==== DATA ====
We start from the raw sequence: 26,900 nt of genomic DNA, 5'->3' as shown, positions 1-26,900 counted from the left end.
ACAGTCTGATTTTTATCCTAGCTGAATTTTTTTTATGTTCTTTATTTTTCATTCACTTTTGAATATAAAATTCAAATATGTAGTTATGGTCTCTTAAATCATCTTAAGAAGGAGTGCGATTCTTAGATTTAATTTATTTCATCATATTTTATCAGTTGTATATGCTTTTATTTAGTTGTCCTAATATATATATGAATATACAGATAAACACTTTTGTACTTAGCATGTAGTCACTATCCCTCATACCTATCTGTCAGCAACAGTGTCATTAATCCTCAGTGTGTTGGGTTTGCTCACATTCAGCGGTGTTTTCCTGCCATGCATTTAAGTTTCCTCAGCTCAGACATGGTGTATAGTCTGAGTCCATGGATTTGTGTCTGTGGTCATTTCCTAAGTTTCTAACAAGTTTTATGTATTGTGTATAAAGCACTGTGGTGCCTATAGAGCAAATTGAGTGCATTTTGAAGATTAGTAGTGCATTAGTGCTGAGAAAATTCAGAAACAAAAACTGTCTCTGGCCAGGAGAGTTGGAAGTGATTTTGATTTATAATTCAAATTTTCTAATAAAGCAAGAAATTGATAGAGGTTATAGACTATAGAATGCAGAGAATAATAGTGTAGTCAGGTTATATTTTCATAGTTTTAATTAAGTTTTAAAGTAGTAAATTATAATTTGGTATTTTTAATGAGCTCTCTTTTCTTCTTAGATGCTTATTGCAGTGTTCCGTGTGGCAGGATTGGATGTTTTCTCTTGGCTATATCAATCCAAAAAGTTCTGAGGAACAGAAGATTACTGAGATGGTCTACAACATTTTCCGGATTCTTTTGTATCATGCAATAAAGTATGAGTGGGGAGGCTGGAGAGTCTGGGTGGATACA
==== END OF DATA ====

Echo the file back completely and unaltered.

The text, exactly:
We start from the raw sequence: 26,900 nt of genomic DNA, 5'->3' as shown, positions 1-26,900 counted from the left end.
ACAGTCTGATTTTTATCCTAGCTGAATTTTTTTTATGTTCTTTATTTTTCATTCACTTTTGAATATAAAATTCAAATATGTAGTTATGGTCTCTTAAATCATCTTAAGAAGGAGTGCGATTCTTAGATTTAATTTATTTCATCATATTTTATCAGTTGTATATGCTTTTATTTAGTTGTCCTAATATATATATGAATATACAGATAAACACTTTTGTACTTAGCATGTAGTCACTATCCCTCATACCTATCTGTCAGCAACAGTGTCATTAATCCTCAGTGTGTTGGGTTTGCTCACATTCAGCGGTGTTTTCCTGCCATGCATTTAAGTTTCCTCAGCTCAGACATGGTGTATAGTCTGAGTCCATGGATTTGTGTCTGTGGTCATTTCCTAAGTTTCTAACAAGTTTTATGTATTGTGTATAAAGCACTGTGGTGCCTATAGAGCAAATTGAGTGCATTTTGAAGATTAGTAGTGCATTAGTGCTGAGAAAATTCAGAAACAAAAACTGTCTCTGGCCAGGAGAGTTGGAAGTGATTTTGATTTATAATTCAAATTTTCTAATAAAGCAAGAAATTGATAGAGGTTATAGACTATAGAATGCAGAGAATAATAGTGTAGTCAGGTTATATTTTCATAGTTTTAATTAAGTTTTAAAGTAGTAAATTATAATTTGGTATTTTTAATGAGCTCTCTTTTCTTCTTAGATGCTTATTGCAGTGTTCCGTGTGGCAGGATTGGATGTTTTCTCTTGGCTATATCAATCCAAAAAGTTCTGAGGAACAGAAGATTACTGAGATGGTCTACAACATTTTCCGGATTCTTTTGTATCATGCAATAAAGTATGAGTGGGGAGGCTGGAGAGTCTGGGTGGATACA